While there may be confusion over the policy making by Chinese mandarins, the message from Beijing is very clear as far as the tone is concerned. The message one deciphers from the Chinese media reports and frequent diktats by the ruling Communist Party chiefs is clear – there could be only one superpower in Asia and that is China.

The Chinese arrogance could easily be gauged from the way Beijing has manipulated the bilateral negotiations over the disputed border. While India has failed spectacularly to get even one inch of thousands of square kilometres of the territory annexed by China (e.g. Akshai Chin) back, Beijing has laid claim to Arunachal Pradesh. China has rekindled territorial claim over the Indian state it insist on calling ‘Southern Tibet’.

Even while China is actively engaged in numerous infrastructure projects in the disputed region of Kashmir (PoK), it blames India for supposedly ‘hegemonic designs’. When Indian Prime Minister Manmohan Singh visited Arunachal Pradesh in February this year, the Chinese officialdom went ballistic. The reaction over exiled Tibetan spiritual leader Dalai Lama’s visit was even more furious.

In recent years, Beijing has stepped back from earlier indications that it was willing to negotiate the disputed border, over which the countries fought a war in 1962. The state-run media have begun to attack India for supposedly hegemonic designs, with some publications hinting at the merits of a confrontation.

While castigating the Indian political leadership past and present, it would be an interesting exercise to ponder over feasible options available to New Delhi to counter an overtly assertive China.

One option as pointed out by the former Indian Naval Chief Suresh Mehta (and Australian analyst Rory Medcalf recently) is to follow ‘asymmetry’ vis a` vis China. The idea is to utilise a mix of development, deterrence and diplomacy to make India ready for rivalry instead of trying to match the world’s second largest economy weapon-for-weapon and dollar-for-dollar.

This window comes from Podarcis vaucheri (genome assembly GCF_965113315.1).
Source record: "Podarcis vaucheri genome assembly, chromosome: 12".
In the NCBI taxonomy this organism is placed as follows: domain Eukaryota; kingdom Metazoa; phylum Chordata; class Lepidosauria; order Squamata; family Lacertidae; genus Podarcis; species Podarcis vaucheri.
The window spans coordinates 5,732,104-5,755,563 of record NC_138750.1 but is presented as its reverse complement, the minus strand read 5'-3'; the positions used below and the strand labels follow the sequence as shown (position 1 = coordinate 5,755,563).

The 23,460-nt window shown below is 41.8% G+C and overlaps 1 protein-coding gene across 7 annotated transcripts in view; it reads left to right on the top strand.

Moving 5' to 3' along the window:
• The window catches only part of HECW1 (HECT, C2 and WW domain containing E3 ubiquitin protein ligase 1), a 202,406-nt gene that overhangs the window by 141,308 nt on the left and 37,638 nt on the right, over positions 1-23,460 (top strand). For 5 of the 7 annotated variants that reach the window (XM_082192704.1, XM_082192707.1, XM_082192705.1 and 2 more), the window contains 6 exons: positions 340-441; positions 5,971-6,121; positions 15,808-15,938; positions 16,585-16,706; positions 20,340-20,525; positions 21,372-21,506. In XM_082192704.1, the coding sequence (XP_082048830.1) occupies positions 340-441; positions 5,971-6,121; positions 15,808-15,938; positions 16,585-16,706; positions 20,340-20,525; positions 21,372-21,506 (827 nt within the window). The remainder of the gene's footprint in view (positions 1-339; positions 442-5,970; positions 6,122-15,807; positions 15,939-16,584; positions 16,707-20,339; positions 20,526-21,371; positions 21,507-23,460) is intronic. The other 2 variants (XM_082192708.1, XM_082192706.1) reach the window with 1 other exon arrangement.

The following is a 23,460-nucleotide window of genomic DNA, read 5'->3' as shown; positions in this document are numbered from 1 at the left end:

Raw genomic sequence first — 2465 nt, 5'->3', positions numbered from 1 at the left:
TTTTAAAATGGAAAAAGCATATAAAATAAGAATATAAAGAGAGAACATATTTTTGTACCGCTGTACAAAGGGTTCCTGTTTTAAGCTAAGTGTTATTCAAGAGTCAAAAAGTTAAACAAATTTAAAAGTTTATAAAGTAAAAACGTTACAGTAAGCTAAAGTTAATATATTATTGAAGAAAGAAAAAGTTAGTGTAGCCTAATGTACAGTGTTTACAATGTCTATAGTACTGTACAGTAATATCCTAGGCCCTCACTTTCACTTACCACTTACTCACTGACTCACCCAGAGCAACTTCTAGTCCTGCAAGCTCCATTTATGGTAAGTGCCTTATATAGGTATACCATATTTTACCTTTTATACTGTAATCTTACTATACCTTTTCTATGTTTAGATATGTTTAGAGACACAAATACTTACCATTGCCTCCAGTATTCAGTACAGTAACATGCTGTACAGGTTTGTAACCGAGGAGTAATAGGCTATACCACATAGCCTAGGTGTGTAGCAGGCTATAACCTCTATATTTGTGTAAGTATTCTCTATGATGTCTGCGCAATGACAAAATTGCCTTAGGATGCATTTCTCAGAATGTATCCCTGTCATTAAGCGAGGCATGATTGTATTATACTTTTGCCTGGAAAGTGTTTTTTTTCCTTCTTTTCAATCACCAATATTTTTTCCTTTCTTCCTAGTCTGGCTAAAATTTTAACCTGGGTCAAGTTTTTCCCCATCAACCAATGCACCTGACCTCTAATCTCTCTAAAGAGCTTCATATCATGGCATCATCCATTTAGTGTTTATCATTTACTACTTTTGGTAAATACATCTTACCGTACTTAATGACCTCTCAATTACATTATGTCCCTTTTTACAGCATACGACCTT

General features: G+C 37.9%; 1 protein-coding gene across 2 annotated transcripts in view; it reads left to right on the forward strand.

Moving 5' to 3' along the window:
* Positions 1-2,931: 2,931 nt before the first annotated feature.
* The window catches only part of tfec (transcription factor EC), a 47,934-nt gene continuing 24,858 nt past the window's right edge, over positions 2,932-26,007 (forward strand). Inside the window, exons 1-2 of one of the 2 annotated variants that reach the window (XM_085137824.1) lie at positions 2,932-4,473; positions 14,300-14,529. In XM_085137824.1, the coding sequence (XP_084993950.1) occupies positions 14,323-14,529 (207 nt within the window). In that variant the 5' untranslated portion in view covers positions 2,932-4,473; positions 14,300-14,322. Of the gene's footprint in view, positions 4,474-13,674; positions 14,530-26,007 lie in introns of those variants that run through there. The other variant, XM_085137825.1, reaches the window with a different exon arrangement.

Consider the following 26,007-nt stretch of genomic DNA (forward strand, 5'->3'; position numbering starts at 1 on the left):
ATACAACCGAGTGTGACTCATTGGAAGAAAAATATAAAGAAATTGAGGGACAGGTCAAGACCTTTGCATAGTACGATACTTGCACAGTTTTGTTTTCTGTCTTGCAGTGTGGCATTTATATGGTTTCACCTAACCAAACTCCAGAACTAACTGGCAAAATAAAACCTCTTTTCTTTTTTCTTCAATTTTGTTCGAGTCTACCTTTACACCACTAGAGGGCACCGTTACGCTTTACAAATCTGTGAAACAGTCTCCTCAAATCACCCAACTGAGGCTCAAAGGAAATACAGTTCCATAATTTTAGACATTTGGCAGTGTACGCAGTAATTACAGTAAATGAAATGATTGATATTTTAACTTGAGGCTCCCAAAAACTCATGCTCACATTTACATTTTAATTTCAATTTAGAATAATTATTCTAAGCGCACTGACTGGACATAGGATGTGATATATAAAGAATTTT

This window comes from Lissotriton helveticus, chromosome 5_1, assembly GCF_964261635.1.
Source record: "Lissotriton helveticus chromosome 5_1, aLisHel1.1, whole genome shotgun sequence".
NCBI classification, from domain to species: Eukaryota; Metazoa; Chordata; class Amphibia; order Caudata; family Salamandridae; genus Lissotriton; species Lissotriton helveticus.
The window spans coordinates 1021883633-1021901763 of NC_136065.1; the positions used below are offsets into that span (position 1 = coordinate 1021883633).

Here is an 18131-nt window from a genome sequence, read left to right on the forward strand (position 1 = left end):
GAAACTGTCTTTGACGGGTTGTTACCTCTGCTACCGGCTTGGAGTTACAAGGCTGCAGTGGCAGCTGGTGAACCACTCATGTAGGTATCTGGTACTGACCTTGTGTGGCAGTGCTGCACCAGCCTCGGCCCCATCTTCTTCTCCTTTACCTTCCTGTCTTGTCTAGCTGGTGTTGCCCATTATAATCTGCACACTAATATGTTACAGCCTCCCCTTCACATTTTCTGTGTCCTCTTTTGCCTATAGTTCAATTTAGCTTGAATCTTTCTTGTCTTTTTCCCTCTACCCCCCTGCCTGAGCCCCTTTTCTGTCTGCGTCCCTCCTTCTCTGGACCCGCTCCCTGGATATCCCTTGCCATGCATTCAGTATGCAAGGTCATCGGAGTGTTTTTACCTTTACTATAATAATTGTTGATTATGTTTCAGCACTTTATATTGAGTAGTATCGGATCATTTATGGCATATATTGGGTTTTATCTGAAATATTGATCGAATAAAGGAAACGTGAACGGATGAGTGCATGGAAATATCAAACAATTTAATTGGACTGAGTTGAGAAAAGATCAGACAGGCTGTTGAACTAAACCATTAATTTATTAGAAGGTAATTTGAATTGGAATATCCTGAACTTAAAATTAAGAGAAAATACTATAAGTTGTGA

Exposed to Chinese presence all around her political borders, India can return the compliment by reinventing ties with two developed Asian countries similarly opposed to Chinese hegemonic designs – Japan and South Korea. Vietnam, Singapore, Indonesia and Australia are the other regional powers which are not feeling comfortable over Chinese assertiveness to establish unchallenged hegemony over the whole Asia-pacific region.

India can also do well by reviving the talks to form a regional organisation of democracies including US, Japan, Australia, and Korea. The former Australian Prime Minister Kevin Rudd is believed to have thrown a spanner when the proposal for such organisation came up for talks last year.

The third option one can contemplate is India characteristically ‘accommodating’ itself to a robustly-expanding Chinese presence in South Asia. Of course, the Indian decision to play deputy sheriff to China would depend upon New Delhi’s equation with US, Russia and other regional economic powerhouses.

As former Indian diplomat G Parthasarathy has suggested in a recent article:
“But would it not be worthwhile to equip Vietnam with Cruise and ballistic missiles, together with the supply of safe-guarded nuclear power and research reactors and reprocessing facilities? Can we not, like the ASEAN countries, commence Minister-level economic exchanges with Taiwan? Should we not suggest that since China and the Dalai Lama signed a 17-Point Agreement in 1951 and that we hope both sides agree to abide by and implement that agreement in letter and spirit? Measured and calculated responses are the best answers to Chinese ‘assertiveness’.”

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Posted by on Nov 18 2010. Filed under Opinion. You can follow any responses to this entry through the RSS 2.0. Both comments and pings are currently closed.